Women’s Health Has Worsened Since 1990
Según el artículo de Mattias Waller Lidström publicado en PLOS el 20/11/2017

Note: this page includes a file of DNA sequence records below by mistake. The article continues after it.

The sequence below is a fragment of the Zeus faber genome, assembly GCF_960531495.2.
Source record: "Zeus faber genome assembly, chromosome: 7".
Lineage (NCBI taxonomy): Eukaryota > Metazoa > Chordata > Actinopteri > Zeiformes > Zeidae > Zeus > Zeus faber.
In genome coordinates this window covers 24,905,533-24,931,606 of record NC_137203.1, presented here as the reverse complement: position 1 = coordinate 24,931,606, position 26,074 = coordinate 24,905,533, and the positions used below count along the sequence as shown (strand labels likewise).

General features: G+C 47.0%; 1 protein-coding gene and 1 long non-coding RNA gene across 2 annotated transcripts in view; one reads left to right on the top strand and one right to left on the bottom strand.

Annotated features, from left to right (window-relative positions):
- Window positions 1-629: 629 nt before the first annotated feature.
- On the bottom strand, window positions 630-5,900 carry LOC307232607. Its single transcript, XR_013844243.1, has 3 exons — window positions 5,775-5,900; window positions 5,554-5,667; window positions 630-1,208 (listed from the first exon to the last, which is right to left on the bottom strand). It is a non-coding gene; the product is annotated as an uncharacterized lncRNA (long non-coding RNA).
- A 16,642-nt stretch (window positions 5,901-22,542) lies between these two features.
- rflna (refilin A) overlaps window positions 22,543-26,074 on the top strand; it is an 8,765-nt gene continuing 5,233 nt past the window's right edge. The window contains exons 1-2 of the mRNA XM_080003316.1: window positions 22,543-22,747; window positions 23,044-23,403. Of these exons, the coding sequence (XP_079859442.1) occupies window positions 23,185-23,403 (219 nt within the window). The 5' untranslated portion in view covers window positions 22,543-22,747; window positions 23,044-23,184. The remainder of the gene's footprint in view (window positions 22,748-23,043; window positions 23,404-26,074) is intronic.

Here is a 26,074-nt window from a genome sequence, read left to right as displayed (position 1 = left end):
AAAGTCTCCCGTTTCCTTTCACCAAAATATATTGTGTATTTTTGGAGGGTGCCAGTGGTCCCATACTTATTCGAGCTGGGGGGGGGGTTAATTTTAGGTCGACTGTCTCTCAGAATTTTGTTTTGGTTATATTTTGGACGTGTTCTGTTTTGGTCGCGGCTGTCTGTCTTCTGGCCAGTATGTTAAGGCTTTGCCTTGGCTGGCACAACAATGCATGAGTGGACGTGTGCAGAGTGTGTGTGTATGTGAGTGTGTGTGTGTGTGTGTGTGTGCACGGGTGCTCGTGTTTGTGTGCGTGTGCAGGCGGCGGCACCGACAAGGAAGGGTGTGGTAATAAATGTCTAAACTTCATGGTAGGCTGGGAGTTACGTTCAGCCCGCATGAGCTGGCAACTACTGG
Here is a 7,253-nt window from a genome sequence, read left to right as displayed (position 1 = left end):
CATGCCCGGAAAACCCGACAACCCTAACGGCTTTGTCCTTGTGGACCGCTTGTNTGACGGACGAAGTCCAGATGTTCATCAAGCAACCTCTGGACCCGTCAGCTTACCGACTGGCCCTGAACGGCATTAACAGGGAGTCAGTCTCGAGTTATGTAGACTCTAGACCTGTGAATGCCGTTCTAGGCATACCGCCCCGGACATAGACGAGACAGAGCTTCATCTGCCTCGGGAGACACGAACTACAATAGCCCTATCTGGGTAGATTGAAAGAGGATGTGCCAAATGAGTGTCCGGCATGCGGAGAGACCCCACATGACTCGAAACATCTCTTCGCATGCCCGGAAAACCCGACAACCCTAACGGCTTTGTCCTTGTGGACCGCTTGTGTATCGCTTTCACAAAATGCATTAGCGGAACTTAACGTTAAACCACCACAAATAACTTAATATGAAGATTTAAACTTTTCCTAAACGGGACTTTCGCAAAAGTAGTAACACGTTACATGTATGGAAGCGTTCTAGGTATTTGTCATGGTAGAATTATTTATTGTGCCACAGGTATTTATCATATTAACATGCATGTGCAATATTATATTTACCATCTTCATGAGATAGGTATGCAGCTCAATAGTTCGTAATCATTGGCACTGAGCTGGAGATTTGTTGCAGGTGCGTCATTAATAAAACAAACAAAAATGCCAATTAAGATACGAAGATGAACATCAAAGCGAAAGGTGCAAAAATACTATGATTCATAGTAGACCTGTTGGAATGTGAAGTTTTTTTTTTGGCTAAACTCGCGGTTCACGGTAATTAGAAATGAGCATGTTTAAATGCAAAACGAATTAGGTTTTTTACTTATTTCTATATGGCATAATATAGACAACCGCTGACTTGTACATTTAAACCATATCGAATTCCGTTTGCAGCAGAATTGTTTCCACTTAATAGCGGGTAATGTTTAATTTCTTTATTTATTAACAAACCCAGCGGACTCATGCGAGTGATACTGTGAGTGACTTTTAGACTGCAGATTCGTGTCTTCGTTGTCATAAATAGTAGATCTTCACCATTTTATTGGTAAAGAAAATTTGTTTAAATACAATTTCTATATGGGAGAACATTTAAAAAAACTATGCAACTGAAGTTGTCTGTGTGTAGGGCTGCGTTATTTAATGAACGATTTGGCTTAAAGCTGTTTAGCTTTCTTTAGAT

Self-rated health (SRH) is a widespread method of assessing health in populations and is an independent predictor of future morbidity, such as myocardial infarction, risk of diabetes, depression, rheumatic disease and sick leave; medical care utilisation; and mortality [1 2 3]. Two principal variants of SRH questions are often used: the general “How would you rate your health at present time?” and the comparative “How would you rate your health in comparison to others of the same age?” . These are answered on a five- or three-level categorical scale. General and comparative SRH have similar associations with outcomes in cohort studies and with determinants in cross-sectional studies, but reflect different aspects of health and are not equivalent [4 5]. The comparative question contains in itself a reference for evaluations (compared to others) and steers the comparison to real persons and might thus be considered semantically clearer .